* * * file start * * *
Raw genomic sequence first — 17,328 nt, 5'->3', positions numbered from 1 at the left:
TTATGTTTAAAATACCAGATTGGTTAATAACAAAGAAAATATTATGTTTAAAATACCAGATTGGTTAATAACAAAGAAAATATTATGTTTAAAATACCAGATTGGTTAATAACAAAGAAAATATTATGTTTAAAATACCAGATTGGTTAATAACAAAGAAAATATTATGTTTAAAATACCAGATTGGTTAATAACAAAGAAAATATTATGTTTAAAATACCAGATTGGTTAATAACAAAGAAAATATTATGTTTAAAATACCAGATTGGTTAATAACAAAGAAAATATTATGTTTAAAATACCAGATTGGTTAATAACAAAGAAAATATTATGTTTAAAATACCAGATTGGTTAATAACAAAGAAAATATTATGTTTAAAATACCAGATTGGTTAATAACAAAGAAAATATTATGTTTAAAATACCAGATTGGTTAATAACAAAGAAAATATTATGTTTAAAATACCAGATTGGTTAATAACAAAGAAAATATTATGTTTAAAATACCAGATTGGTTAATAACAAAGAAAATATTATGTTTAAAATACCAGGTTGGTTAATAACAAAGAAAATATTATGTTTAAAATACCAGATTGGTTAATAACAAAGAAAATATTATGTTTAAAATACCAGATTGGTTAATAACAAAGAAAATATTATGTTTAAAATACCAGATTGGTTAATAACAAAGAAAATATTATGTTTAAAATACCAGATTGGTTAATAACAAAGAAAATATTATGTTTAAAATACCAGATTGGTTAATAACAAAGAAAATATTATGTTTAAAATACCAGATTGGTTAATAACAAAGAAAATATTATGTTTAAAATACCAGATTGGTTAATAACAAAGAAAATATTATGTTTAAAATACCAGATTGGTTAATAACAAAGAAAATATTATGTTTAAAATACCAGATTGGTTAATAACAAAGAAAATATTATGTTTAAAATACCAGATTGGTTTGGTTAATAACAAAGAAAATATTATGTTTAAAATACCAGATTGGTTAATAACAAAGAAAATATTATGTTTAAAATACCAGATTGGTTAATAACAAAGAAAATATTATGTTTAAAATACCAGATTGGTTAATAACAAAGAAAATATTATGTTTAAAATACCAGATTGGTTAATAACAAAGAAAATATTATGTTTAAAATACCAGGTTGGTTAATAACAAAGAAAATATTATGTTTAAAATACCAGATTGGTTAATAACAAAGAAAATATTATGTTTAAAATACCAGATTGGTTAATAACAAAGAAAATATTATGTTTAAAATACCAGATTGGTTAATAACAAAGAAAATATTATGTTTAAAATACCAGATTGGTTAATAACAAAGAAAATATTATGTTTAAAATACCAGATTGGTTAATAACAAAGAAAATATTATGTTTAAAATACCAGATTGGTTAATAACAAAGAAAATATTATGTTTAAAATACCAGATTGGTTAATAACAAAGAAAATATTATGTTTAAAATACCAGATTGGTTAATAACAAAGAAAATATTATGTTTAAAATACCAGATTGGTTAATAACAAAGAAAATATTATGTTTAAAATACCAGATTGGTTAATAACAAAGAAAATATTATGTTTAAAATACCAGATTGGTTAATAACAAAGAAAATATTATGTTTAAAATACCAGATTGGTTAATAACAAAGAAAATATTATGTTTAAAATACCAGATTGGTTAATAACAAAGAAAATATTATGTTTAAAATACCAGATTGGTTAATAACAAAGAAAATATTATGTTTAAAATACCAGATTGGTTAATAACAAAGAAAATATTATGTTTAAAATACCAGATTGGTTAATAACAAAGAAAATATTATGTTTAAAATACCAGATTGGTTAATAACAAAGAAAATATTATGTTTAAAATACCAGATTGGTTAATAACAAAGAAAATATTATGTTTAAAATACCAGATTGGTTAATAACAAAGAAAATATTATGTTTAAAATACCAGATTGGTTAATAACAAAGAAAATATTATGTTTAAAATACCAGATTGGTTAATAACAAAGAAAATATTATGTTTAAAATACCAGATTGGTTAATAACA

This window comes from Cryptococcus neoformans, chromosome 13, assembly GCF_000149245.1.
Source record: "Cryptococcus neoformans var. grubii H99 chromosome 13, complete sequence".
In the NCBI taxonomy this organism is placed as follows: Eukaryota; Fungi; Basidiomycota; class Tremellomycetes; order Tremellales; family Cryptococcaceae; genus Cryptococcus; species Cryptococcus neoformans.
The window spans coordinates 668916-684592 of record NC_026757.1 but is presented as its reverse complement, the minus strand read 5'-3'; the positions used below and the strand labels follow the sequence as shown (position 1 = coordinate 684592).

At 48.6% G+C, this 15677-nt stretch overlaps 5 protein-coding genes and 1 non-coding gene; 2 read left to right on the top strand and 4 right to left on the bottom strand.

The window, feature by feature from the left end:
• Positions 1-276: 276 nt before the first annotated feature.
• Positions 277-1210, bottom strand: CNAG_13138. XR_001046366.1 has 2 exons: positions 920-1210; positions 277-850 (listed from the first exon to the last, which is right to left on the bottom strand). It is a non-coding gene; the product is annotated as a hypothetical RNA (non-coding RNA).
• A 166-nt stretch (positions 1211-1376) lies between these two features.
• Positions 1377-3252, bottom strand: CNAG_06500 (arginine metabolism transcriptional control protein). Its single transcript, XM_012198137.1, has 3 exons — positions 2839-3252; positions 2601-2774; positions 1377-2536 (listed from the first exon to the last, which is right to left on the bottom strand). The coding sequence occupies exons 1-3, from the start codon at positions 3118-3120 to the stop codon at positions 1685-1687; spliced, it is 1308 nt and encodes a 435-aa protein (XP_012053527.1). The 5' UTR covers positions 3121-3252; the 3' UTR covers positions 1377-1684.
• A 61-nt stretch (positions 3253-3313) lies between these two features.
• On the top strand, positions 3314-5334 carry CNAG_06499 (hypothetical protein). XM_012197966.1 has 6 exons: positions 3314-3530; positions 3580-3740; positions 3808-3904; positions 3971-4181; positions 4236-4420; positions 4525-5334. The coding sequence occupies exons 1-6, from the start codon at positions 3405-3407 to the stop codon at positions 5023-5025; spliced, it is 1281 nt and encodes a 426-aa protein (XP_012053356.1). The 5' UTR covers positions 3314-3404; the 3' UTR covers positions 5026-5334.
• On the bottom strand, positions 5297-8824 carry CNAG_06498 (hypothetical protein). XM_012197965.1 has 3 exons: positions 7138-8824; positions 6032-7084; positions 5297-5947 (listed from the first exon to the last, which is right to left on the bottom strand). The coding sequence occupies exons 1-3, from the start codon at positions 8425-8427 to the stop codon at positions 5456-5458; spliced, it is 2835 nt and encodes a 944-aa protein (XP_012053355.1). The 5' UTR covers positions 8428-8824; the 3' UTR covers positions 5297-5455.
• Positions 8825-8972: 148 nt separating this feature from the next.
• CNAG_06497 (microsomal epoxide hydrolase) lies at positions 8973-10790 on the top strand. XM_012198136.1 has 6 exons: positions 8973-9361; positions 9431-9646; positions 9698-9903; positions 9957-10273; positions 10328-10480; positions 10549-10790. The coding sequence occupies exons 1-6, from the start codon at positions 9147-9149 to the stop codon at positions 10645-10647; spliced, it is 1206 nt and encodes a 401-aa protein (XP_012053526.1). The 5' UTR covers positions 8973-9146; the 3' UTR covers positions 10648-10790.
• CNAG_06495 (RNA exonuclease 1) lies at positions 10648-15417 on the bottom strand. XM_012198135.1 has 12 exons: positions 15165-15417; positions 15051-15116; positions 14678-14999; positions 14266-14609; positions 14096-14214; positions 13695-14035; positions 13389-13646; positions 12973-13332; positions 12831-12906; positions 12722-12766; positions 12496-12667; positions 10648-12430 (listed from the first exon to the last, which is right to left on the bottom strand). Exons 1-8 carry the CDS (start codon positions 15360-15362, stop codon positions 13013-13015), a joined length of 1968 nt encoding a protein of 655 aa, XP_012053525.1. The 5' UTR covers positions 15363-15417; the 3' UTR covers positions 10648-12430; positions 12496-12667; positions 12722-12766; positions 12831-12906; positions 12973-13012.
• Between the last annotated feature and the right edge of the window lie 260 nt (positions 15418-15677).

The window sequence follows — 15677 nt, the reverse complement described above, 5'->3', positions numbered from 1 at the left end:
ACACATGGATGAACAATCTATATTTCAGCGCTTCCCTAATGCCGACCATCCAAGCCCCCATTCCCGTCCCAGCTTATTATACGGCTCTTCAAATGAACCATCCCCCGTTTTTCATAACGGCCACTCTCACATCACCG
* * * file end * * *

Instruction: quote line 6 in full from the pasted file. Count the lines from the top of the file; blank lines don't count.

The window spans coordinates 668916-684592 of record NC_026757.1 but is presented as its reverse complement, the minus strand read 5'-3'; the positions used below and the strand labels follow the sequence as shown (position 1 = coordinate 684592).